AFib (AF), Atrial fibrillation, Healthcare, Heart Diseases, Heart Failure, Heart Health

What Can Trigger Atrial Fibrillation? 5 Common Suspects

5 Common AFib Triggers and Tips

Atrial fibrillation or AFib, for short, is one of the most widespread heart problems on the globe. It’s so common that over 2.7 million people in the U.S. are living with the condition. The question is, what are AFib triggers? Is there a way you can prevent this life-threatening problem?

AFib recognized by the quick and irregular heart rate can increase the risk of experiencing heart failure, stroke, or other cardiovascular complications.

Don’t worry; we have all the answers you need! We compiled all the statistical analysis on the AFib triggers that will definitely come in handy. So, let’s get right to it. 

5 AFib Triggers You Should Know About

Certain triggers can result in an AFib episode. When an episode happens, the heart rate could range from 100-175 beats a min. While a normal heart rate is 60-100 beats a min.

But, once you figure out the triggers, you will be more than capable of keeping your condition under control. Here are the most impactful AFib triggers.  

1. Stress and Emotional Instability

According to the National Institutes of Health, stress and psychological burdens are a red flag for AFib. 

They can:

  • Affect the heart rhythm
  • Topple your appetite
  • Tighten the muscles
  • Trigger an episode

A typical problem is stress at work. Clinical reports show that job-related stress can increase the possibility of an AFib episode by a staggering 50%. 

If you want to keep your bodily functions under control, it’s a good idea to start with your mental health.

Try to overcome anxiety and replace negative emotions with positive experiences. In situations when you are too stressed, you can come back to these positive feelings. 

2. Exhaustion and Disease as AFib Trigger

Whenever the system isn’t functioning at 100%, you are very likely to experience an AFib episode. In the case of insomnia, disease, or bacteria, the heart rate tends to fluctuate and put stress on the heart. 

To avoid this trigger, sleep and eat well.

Highly nutritious foods and beverages can keep the trigger in check, while sleeping will accelerate the body’s natural rejuvenation process and aid it heals quicker. 

3. Polluted Air, Smog, and Contaminants

Studies show that the longer people are exposed to pollutants, the higher their chance of visiting the hospital for an AFib emergency. Experts believe these triggers can:

  • Damage the walls of the blood vessels
  • Restrict the blood movement 
  • Raise blood pressure 
  • Put a lot of pressure on the heart

If there are too many contaminants present in the air, try to stay indoors as much as possible. But if you really want to make a change, it’s a good idea to go out of the city and relax in the countryside from time to time.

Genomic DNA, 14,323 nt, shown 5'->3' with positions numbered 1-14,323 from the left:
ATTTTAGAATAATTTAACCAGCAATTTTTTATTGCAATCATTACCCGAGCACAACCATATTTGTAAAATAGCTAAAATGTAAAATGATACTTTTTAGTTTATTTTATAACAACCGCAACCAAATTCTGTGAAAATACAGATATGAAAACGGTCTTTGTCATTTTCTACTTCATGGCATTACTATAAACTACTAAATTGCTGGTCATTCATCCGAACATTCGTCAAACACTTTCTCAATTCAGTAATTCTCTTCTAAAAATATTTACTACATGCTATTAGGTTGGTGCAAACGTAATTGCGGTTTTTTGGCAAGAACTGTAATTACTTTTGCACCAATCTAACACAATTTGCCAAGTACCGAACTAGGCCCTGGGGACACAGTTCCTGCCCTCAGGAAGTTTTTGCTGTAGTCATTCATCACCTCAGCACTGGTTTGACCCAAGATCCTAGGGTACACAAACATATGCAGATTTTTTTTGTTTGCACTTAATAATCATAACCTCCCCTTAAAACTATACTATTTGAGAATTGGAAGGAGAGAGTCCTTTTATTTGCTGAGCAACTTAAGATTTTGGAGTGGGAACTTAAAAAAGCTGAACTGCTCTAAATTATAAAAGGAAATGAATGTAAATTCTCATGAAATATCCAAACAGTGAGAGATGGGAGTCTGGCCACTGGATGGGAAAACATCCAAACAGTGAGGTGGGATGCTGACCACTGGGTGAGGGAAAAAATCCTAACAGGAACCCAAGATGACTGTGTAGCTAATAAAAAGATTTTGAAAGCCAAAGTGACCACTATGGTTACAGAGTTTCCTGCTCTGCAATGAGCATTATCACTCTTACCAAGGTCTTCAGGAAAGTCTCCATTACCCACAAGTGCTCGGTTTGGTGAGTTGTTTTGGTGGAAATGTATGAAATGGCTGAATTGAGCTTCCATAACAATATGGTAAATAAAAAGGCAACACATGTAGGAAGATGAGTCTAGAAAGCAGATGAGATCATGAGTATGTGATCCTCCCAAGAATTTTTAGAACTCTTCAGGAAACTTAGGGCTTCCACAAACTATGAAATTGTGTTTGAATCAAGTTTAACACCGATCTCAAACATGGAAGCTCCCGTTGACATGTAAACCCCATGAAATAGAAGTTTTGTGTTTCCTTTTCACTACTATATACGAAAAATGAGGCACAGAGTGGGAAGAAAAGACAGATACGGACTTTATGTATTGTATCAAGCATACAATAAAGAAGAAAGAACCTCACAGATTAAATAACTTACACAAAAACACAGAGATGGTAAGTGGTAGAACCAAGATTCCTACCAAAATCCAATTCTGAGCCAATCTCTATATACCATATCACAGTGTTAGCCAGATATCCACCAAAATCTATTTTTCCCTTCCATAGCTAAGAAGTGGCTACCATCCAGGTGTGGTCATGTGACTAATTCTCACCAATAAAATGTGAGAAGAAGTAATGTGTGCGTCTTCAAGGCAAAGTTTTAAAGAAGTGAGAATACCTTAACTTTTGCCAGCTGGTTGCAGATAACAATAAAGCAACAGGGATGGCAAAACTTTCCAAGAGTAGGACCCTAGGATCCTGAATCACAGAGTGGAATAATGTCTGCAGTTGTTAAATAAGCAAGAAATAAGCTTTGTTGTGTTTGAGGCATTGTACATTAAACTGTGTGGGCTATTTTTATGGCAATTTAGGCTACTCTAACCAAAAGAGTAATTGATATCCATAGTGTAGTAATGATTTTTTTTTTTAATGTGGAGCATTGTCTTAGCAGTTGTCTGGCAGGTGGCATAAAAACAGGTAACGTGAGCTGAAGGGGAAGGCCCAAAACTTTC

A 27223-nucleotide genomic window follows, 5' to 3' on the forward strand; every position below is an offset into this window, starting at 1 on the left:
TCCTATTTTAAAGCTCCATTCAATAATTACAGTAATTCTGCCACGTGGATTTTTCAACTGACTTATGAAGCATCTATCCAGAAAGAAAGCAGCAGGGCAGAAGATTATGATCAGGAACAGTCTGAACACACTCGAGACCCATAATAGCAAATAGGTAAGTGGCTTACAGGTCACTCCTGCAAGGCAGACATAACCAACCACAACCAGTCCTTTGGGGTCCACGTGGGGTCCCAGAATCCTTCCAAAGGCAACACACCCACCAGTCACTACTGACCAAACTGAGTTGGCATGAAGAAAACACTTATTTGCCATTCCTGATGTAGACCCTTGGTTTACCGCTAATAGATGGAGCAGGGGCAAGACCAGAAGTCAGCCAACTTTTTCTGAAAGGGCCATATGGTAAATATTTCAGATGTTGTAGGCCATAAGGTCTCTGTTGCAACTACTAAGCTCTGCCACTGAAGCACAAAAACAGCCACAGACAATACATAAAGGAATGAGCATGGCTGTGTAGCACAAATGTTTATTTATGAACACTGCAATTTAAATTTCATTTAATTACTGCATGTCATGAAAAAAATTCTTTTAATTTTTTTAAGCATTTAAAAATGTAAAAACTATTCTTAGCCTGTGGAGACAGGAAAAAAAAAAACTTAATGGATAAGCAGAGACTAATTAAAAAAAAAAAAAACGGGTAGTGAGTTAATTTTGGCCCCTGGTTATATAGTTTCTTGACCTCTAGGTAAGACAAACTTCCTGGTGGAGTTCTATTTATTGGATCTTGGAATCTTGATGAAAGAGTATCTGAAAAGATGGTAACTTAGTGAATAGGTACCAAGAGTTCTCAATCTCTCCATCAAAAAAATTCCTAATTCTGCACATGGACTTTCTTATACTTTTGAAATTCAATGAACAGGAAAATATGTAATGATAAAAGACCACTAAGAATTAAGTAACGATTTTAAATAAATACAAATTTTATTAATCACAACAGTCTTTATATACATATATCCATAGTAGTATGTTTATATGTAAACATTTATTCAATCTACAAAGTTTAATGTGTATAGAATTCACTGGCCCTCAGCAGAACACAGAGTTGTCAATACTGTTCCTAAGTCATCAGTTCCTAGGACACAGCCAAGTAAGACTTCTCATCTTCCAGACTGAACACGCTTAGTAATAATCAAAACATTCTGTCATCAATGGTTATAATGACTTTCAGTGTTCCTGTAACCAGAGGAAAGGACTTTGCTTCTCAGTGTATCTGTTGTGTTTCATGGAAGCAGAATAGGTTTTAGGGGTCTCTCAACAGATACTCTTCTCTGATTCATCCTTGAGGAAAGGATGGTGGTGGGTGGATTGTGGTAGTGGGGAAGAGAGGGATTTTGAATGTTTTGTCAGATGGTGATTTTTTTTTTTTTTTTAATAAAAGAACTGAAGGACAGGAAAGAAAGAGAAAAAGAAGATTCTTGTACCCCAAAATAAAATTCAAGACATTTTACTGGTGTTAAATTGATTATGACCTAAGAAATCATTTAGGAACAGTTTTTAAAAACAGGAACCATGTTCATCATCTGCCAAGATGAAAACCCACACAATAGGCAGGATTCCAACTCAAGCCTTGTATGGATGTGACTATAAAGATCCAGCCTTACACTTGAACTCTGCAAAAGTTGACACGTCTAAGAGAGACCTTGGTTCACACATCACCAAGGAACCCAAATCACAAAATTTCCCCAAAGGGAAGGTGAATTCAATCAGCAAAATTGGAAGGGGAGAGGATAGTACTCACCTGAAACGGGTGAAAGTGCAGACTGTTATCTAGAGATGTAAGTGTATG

This will clear the lungs and help the heart recuperate. 

4. Alcohol and Heavy Drinking

Many people ask what can trigger atrial fibrillation, but very few actually pay attention to their alcohol intake. It’s true that not a lot of people consider alcohol to be a trigger.

Anything from wine to beer can be a serious issue for patients with this condition. 

These beverages can affect the vagal tone, which is the function of the vagus nerve. The alcohol can increase vagal activity and result in an AFib episode. 

So, to be in complete control of your cardiovascular health, start monitoring your alcohol intake. Heavy drinking is out of the question. The ideal recommended amounts are:

  • One drink a day for women 
  • Two drinks a day for men

If you think you can go out without a drink, then, by all means, go for it. It’s better to drop the habit completely rather than to expose the system to unnecessary risks. 

5. Wrong Physical Activities

Excessive workouts can put a lot of strain on your cardiovascular health. Patients with this condition can still exercise, but whatever they pick has to be easy on the heart. 

Anything that is too vigorous is not a good idea, like high-impact exercises, heavy lifting, long-distance hiking, and running. 

Instead, you should opt for low-to-moderate exercises, like light lifting, jogging, short-distance hiking, and walking. 

After getting diagnosed with the condition, it’s a good idea to start with short period activities from 5 to 10 min. Any activity will do as long as it doesn’t make you faint, weak, or lightheaded. Once the body gets comfortable, you can slowly increase the length of the activity by 5 to 10 min. 

Final Thoughts

Living with this condition is not an easy feat. However, if you get the hang of the triggers, you will finally feel more comfortable in your own body and learn to control the episodes. Great helpers to do that are personal, portable health devices, and apps like electrocardiogram (ECG) devices. These solutions within simple, fast, and effective measurements detect signs of existing or potential AFib risks that can be caused by mentioned triggers.

All the triggers we listed here can be useful when making an AFib coping strategy. Just follow our tips, and you will figure out how to control the condition in no-time. 

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